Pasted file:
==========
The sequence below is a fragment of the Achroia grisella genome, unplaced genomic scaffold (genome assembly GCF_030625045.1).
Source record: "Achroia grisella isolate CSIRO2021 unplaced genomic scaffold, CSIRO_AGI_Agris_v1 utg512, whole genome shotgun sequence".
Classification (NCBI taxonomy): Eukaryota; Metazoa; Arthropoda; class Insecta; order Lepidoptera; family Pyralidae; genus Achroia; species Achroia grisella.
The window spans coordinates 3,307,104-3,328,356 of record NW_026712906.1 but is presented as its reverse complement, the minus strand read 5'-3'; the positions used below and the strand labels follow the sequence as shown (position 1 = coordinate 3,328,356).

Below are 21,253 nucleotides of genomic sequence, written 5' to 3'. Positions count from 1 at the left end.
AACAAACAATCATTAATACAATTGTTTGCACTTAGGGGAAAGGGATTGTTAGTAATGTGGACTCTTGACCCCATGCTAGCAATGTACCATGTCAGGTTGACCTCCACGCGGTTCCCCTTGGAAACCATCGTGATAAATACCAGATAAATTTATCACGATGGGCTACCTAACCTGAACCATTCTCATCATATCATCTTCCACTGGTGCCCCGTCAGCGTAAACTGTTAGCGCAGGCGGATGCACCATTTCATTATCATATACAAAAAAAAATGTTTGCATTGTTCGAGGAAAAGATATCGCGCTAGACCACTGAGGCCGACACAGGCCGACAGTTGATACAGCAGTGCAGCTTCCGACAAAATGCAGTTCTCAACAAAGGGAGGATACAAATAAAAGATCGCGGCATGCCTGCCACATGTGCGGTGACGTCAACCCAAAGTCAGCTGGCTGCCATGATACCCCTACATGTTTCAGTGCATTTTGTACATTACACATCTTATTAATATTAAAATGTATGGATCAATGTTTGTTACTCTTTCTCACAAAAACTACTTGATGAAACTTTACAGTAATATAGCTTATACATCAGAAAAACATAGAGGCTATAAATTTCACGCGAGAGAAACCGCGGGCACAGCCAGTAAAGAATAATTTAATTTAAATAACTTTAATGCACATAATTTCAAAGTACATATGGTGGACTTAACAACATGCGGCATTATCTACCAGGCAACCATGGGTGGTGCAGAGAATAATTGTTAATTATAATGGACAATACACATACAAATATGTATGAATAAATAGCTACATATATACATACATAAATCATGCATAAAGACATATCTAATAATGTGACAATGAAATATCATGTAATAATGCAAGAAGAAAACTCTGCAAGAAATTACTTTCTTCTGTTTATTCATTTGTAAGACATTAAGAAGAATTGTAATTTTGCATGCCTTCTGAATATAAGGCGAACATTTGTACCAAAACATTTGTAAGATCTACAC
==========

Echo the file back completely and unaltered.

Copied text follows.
The sequence below is a fragment of the Achroia grisella genome, unplaced genomic scaffold (genome assembly GCF_030625045.1).
Source record: "Achroia grisella isolate CSIRO2021 unplaced genomic scaffold, CSIRO_AGI_Agris_v1 utg512, whole genome shotgun sequence".
Classification (NCBI taxonomy): Eukaryota; Metazoa; Arthropoda; class Insecta; order Lepidoptera; family Pyralidae; genus Achroia; species Achroia grisella.
The window spans coordinates 3,307,104-3,328,356 of record NW_026712906.1 but is presented as its reverse complement, the minus strand read 5'-3'; the positions used below and the strand labels follow the sequence as shown (position 1 = coordinate 3,328,356).

Below are 21,253 nucleotides of genomic sequence, written 5' to 3'. Positions count from 1 at the left end.
AACAAACAATCATTAATACAATTGTTTGCACTTAGGGGAAAGGGATTGTTAGTAATGTGGACTCTTGACCCCATGCTAGCAATGTACCATGTCAGGTTGACCTCCACGCGGTTCCCCTTGGAAACCATCGTGATAAATACCAGATAAATTTATCACGATGGGCTACCTAACCTGAACCATTCTCATCATATCATCTTCCACTGGTGCCCCGTCAGCGTAAACTGTTAGCGCAGGCGGATGCACCATTTCATTATCATATACAAAAAAAAATGTTTGCATTGTTCGAGGAAAAGATATCGCGCTAGACCACTGAGGCCGACACAGGCCGACAGTTGATACAGCAGTGCAGCTTCCGACAAAATGCAGTTCTCAACAAAGGGAGGATACAAATAAAAGATCGCGGCATGCCTGCCACATGTGCGGTGACGTCAACCCAAAGTCAGCTGGCTGCCATGATACCCCTACATGTTTCAGTGCATTTTGTACATTACACATCTTATTAATATTAAAATGTATGGATCAATGTTTGTTACTCTTTCTCACAAAAACTACTTGATGAAACTTTACAGTAATATAGCTTATACATCAGAAAAACATAGAGGCTATAAATTTCACGCGAGAGAAACCGCGGGCACAGCCAGTAAAGAATAATTTAATTTAAATAACTTTAATGCACATAATTTCAAAGTACATATGGTGGACTTAACAACATGCGGCATTATCTACCAGGCAACCATGGGTGGTGCAGAGAATAATTGTTAATTATAATGGACAATACACATACAAATATGTATGAATAAATAGCTACATATATACATACATAAATCATGCATAAAGACATATCTAATAATGTGACAATGAAATATCATGTAATAATGCAAGAAGAAAACTCTGCAAGAAATTACTTTCTTCTGTTTATTCATTTGTAAGACATTAAGAAGAATTGTAATTTTGCATGCCTTCTGAATATAAGGCGAACATTTGTACCAAAACATTTGTAAGATCTACAC